Jeremy Writebol talks with a reporter during an interview in Wichita, Kan., Sunday, Aug. 3, 2014. Jeremy is the son of Nancy Writebol, a missionary stricken with Ebola. (AP Photo/Orlin Wagner)
Jeremy Writebol talks with a reporter during an interview in Wichita, Kan., Sunday, Aug. 3, 2014. Jeremy is the son of Nancy Writebol, a missionary stricken with Ebola. (AP Photo/Orlin Wagner)
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By BILL BARROW and ROXANA HEGEMAN

ATLANTA (AP) -- An American missionary with Ebola is getting better and has received the second dose of an experimental treatment, according to the aid organization she works for in West Africa's Liberia.

Nancy Writebol is expected to be flown to Atlanta's Emory University Hospital on Tuesday, where she will join another U.S. aid worker, Dr. Kent Brantly, in a special isolation unit. Brantly, who was flown to the hospital Saturday, also received the experimental treatment before he left Africa.

The two Americans worked at an Ebola clinic in Liberia, one of three West Africa countries struggling to contain an outbreak of the deadly disease in West Africa. Health care workers are among the most vulnerable because of their close contact with patients.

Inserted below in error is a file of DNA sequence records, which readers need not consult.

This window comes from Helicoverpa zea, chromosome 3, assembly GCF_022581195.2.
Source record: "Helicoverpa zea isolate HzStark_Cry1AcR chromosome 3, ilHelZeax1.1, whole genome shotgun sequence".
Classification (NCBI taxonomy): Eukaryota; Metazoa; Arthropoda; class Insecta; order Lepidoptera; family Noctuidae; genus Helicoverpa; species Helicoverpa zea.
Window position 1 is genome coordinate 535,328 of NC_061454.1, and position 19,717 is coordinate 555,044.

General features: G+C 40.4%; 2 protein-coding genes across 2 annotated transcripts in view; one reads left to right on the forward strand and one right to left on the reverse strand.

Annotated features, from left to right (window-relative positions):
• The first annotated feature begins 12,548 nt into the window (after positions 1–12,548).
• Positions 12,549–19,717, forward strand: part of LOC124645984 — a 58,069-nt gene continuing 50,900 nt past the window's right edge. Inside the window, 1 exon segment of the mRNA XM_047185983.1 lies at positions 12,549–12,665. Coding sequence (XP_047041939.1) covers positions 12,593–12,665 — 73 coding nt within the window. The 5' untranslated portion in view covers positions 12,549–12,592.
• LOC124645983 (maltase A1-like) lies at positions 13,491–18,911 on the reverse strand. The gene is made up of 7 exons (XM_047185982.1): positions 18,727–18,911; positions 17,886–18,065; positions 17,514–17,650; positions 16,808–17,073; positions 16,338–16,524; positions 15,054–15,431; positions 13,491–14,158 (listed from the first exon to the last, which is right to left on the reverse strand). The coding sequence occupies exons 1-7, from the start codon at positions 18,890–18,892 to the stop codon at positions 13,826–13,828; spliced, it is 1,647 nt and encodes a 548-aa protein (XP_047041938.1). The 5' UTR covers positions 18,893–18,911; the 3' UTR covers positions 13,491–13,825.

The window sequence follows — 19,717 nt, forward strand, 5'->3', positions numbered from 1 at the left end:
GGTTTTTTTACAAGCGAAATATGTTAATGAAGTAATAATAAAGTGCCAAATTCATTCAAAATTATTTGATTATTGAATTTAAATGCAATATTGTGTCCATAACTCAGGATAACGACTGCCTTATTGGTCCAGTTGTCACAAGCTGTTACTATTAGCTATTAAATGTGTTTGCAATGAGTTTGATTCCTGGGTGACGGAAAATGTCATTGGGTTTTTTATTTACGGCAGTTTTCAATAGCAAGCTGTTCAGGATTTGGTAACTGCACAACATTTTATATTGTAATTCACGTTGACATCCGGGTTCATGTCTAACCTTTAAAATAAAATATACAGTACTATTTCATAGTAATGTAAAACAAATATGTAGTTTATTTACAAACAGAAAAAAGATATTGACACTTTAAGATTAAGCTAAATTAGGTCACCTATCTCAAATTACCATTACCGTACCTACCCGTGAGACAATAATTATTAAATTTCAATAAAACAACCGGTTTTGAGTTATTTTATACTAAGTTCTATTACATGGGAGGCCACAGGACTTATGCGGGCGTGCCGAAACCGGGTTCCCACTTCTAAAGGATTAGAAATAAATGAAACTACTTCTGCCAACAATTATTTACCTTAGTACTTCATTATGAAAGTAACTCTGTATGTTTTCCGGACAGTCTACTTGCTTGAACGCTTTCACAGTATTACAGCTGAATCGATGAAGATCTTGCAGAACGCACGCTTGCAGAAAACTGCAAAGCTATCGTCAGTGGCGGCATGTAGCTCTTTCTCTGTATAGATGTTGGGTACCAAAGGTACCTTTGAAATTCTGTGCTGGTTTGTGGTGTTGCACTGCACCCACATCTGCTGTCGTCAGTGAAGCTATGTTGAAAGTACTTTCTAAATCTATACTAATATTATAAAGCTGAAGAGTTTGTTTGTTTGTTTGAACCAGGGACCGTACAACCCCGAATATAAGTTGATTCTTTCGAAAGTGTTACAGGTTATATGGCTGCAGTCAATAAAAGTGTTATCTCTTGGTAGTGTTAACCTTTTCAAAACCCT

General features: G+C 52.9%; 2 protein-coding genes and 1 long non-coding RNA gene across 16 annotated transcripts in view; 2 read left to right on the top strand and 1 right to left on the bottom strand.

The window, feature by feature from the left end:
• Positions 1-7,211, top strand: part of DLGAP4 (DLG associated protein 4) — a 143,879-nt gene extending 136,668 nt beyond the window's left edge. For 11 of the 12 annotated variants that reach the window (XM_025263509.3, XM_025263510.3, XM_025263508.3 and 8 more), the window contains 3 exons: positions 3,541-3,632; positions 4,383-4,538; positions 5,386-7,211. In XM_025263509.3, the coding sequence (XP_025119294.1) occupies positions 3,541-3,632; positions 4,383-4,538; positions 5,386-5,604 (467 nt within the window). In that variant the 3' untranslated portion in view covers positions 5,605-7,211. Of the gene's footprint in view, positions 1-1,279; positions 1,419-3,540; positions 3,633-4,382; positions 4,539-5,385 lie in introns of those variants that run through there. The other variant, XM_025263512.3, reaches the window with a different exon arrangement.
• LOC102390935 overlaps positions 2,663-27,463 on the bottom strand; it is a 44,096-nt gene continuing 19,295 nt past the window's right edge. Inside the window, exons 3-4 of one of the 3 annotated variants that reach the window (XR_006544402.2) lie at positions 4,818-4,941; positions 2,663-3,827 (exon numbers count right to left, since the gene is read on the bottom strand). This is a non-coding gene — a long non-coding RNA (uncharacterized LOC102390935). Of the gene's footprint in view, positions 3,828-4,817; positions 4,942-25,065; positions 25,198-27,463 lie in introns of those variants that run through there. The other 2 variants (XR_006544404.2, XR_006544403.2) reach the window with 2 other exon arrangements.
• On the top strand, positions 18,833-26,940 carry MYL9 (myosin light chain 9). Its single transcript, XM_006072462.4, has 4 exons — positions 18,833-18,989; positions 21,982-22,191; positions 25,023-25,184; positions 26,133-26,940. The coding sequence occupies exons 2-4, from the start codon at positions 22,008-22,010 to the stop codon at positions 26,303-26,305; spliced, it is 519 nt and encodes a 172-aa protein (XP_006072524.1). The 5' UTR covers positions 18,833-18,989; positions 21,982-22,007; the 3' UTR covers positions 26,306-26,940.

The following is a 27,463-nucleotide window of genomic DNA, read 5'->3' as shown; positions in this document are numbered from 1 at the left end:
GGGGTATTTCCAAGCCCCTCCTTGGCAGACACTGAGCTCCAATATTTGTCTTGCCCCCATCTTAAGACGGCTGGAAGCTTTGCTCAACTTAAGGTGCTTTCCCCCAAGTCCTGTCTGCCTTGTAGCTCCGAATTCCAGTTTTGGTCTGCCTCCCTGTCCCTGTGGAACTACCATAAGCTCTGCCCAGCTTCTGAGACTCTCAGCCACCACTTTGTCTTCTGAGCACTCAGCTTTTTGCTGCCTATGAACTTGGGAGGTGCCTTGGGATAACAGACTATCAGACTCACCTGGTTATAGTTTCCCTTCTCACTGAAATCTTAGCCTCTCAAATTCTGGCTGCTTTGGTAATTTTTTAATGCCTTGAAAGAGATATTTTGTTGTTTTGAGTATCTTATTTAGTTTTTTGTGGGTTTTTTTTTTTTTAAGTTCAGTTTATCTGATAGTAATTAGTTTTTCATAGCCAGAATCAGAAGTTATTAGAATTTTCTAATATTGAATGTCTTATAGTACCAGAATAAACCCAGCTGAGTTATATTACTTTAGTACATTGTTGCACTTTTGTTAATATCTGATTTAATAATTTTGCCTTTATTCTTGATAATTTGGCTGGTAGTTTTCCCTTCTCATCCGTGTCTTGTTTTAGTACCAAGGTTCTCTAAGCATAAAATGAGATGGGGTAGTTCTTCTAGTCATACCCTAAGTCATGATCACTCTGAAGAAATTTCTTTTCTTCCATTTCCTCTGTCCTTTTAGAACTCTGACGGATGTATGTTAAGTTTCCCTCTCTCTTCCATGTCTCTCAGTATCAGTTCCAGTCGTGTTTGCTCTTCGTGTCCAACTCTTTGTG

Writebol, 59, has been in isolation at her home in Liberia since she was diagnosed last month. She's now walking with assistance and has regained her appetite, said Bruce Johnson, president of SIM USA, the Charlotte, North Carolina.-based group that she works for in Africa.

Johnson was hesitant to credit the treatment for her improvement. Brantly's condition has also improved.

"Ebola is a tricky virus and one day you can be up and the next day down. One day is not indicative of the outcome," he said. But "we're grateful this medicine was available."